MRFF Update

MRFF Update

4th April, 2016

The Medical Research Future Fund (MRFF) now has an advisory Board to guide the distribution of its funds, with AAMRI President Doug Hilton one of its appointees.

The Australian Medical Research Advisory Board, to be chaired by former Australian of the Year Professor Ian Frazer AC, will be responsible for shaping the Australian Medical Research and Innovation Strategy (every five years) and the Australian Medical Research and Innovation Priorities (every two years) to guide the allocation of financial assistance and grants from the MRFF.

The official announcement of the advisory Board will be made later today by Health Minister Sussan Ley at TRI in Queensland, however the names of the Board members have been released via the media.

The members of the Australian Medical Research Advisory Board are:

  • Professor Ian Frazer AC (Chair)
  • Professor Anne Kelso AO, CEO, National Health and Medical Research Council (NHMRC)
  • Professor Doug Hilton, President, Association of Australian Medical Research Institutes (AAMRI)
  • Professor Peter Hoj, Vice Chancellor, University of Queensland
  • Professor Karen Reynolds, Flinders University and Chair, Biomedical Engineering College, Engineers Australia
  • Dr Deborah Rathjen, CEO & Managing Director, Bionomics
  • Yasser El-Ansary, Chief Executive, AVCAL (Australian Private Equity and Venture Capital Association Limited)
  • Jennifer Williams, former Chief Executive, Australian Red Cross Blood Service

Doug is honoured to be on the Board and said he was pleased to see so many stellar contributors to health and medical research involved, alongside some of Australia’s finest leaders from health policy and research commercialisation. For more, please see AAMRI’s media release.

In a very happy coincidence, today we’ve launched the next stage in our What’s the Fuss campaign supporting the Medical Research Future Fund, promoting some new videos on Facebook.

Our Facebook community is now set-up ( and we’ll be both posting and advertising our new videos there. We’d love it if you would like our page and share it with your friends/followers.

During April we will focus on all things children, with two different versions of a video with patients, families and researchers discussing What’s the Fuss about medical research. The first one is 45 seconds ( and the second one is 60 seconds (, and includes an explanation of what the Medical Research Future Fund is and how it will benefit Australians.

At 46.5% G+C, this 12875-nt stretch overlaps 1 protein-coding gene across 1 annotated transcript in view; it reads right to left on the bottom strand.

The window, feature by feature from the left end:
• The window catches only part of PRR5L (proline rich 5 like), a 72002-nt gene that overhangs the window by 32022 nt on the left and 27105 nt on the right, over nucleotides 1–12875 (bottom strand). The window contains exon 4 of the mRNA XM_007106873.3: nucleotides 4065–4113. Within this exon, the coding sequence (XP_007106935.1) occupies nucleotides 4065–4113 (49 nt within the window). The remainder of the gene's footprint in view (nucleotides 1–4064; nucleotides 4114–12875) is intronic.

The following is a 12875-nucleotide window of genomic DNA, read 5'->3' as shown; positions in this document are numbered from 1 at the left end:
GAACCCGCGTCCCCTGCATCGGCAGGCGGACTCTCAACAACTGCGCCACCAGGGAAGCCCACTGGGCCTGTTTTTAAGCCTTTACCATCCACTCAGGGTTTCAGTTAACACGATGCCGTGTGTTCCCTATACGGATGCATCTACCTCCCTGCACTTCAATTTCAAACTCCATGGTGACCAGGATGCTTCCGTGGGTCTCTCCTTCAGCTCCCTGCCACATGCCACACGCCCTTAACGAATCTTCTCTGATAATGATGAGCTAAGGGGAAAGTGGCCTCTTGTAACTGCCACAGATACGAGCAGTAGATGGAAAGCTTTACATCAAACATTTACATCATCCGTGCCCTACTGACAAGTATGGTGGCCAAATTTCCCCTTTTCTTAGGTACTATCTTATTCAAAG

In May we will focus on conditions affecting the brain (, and in June we will focus on cancers of all kinds (video to come).

Given it took more than six months for the appointment of the MRFF Board to oversee the fund’s direction and distribution to be announced, it is clear we need to keep the MRFF in the public eye to have any chance of seeing the fund fully capitalised at $20 billion, delivering an additional $1 billion per year to medical research and effectively doubling Federal Government investment.

We would appreciate you sharing our Facebook community and videos. Below is some suggested wording to accompany the videos, but please feel free to use your own if you prefer.

We value your support and welcome any questions or feedback you may have.

Suggested wording:
Check out the What’s the Fuss page to find out more about the important role medical research plays in helping us to live healthier and longer lives.
Check out the What’s the Fuss page to find out about how increased government funding for medical research will help change the lives of millions of Australians.

Suggested wording:
Medical research has a vital role to play in the health of all Australian children, including Ruby and Georgia who are featured in this short video.

Suggested wording:
We all want our children to live happy and healthy lives, but without government investment in vital medical research many kids will not have that chance.

Suggested wording:
The brain is our most mysterious organ, with so much more to learn about it. Medical research is the only way we will gain understanding, but we need government investment to make that happen.